Poetry: First Place

From Out of the Clear Blue Western Sky Comes              

by Jo Middlebrooks
I listened on the radio in 1954.
The soft, mellow tone of his voice soothed my fears.
My twelve-year-old mind conjured up pictures
More vivid than those on TV of Penny and her Uncle Sky
His plane (the Songbird), and the dastardly crooks
He caught but never shot.

Who would think, in 2010,
I would hear that sound from way back then?
Here he comes again, off to save some troubled soul.
Mama's words instruct deep within my memory.
"Sky King is on. Wash your feet when you come in.
Leave that jar of lightning bugs on the back step."

From out of the clear blue western sky, he buzzes my patio.
The hum of the Songbird's engines tells me all is well.
Sky is on the way to save the day.

Well, actually, from out of the clear blue western sky,
Above the short runway (whose glide path crosses my yard)                                        
Comes some old guy doing a touch and go
In his Cessna 310 every Thursday afternoon.
He flies into sight and banks to the left.
The smooth hum of his Songbird growls down with the turn.

I feel safe on Thursday afternoons
To work in my garden or rest in the shade.
SKY-Y-Y KING-G-G flies just overhead.
He will see if I fall or faint in the heat.
Or, as I am prone to do these days,
Disappear, drifting back to another time.

Short Stories: First Place

Devil's Night
By Barbara Brockway
The last person I expected to see being marched into the Summerville, Georgia jailhouse in a bunny costume was my old babysitter, Genevieve.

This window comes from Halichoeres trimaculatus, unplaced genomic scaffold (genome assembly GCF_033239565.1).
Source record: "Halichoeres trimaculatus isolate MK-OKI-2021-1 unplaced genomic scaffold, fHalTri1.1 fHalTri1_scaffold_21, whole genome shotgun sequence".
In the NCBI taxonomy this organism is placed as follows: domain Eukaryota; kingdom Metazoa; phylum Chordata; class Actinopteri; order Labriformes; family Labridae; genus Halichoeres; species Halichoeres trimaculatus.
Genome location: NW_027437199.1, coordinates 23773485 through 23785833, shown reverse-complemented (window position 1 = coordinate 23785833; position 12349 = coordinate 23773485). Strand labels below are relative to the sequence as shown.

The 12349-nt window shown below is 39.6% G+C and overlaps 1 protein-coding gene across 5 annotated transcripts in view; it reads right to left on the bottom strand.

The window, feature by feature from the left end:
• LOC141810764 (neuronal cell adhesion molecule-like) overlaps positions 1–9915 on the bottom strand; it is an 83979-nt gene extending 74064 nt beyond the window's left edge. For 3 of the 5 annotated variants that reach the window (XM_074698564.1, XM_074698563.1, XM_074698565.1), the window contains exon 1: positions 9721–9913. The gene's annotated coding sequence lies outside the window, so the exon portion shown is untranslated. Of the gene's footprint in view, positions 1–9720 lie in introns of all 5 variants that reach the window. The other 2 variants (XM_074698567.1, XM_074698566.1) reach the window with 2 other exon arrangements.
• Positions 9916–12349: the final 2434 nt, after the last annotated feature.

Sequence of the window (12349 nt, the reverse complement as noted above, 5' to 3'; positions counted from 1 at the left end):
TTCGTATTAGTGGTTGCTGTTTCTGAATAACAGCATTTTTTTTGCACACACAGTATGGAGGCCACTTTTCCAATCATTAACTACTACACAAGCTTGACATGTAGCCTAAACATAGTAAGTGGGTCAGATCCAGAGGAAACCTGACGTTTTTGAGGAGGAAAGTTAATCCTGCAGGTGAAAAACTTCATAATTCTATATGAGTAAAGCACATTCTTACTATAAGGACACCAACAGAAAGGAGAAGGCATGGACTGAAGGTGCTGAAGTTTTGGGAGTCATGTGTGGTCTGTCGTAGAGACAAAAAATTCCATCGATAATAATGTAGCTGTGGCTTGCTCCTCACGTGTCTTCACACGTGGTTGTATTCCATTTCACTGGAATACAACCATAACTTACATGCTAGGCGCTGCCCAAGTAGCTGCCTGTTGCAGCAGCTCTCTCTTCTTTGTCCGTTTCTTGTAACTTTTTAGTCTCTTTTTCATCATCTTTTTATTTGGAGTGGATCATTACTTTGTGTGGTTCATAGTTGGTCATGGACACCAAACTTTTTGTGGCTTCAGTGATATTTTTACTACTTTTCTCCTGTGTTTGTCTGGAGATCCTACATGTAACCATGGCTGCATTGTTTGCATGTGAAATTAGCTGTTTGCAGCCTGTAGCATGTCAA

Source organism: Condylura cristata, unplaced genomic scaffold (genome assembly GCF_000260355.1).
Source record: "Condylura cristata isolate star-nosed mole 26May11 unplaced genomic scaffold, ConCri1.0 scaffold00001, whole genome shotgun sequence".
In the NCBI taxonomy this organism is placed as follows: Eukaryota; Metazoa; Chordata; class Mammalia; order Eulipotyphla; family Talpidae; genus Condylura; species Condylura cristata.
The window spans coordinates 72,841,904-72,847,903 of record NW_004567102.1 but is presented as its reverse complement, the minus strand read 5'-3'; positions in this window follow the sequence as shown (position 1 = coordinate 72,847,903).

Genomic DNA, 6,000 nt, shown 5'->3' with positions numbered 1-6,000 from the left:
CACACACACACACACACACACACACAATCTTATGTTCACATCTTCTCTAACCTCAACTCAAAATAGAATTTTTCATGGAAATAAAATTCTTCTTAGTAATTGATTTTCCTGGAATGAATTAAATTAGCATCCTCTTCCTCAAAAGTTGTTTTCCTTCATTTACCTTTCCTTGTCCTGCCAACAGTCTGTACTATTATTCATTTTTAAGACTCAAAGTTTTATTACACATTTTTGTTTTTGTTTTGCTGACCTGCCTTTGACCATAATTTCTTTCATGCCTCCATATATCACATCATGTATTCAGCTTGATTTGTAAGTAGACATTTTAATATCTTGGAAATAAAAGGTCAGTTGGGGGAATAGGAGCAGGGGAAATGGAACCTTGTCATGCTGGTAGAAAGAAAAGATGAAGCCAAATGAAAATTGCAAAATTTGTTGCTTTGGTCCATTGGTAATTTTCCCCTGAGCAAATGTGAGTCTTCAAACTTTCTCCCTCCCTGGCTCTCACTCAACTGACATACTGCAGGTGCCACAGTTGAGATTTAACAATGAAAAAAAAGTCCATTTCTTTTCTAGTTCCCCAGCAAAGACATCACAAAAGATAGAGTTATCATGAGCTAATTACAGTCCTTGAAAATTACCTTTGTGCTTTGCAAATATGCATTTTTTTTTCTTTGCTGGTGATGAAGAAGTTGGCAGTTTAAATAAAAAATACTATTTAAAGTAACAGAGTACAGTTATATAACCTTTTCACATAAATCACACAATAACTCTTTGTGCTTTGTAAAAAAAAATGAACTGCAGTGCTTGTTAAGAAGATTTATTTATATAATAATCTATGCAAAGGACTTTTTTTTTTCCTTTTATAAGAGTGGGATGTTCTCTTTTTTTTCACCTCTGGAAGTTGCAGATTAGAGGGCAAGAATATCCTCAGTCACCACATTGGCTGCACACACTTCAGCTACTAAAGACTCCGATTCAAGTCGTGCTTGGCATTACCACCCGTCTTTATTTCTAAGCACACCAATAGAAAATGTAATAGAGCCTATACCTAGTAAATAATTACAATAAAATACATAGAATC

Not the Bugs or Harvey type of bunny, but the cleavage plunging, thigh flashing, high heel strutting Playboy kind, her curvy bottom barely covered by the plush pink fabric. One ear cocked suggestively, a wink at half-mast over her auburn curls. The bunny of many a male fantasy, my own included.

            She locked eyes with me.

            “Trick or treat,” she said, a wicked smile curved the corners of her lips upwards.

            “Jefferson,” she breathed boozily, in that Genevieve way that made my toes curl inside my steel-toed boots.  

            I was instantly transported back fifteen years to that October when I was thirteen, and the two-years-older Genevieve was enlisted by my mother to keep my younger brother and me from giving each other black eyes and knots on our skulls while she and her friend Wendy went dancing.

            “I’m too old for a babysitter,” I had protested, watching my mom apply lipstick in the foyer mirror.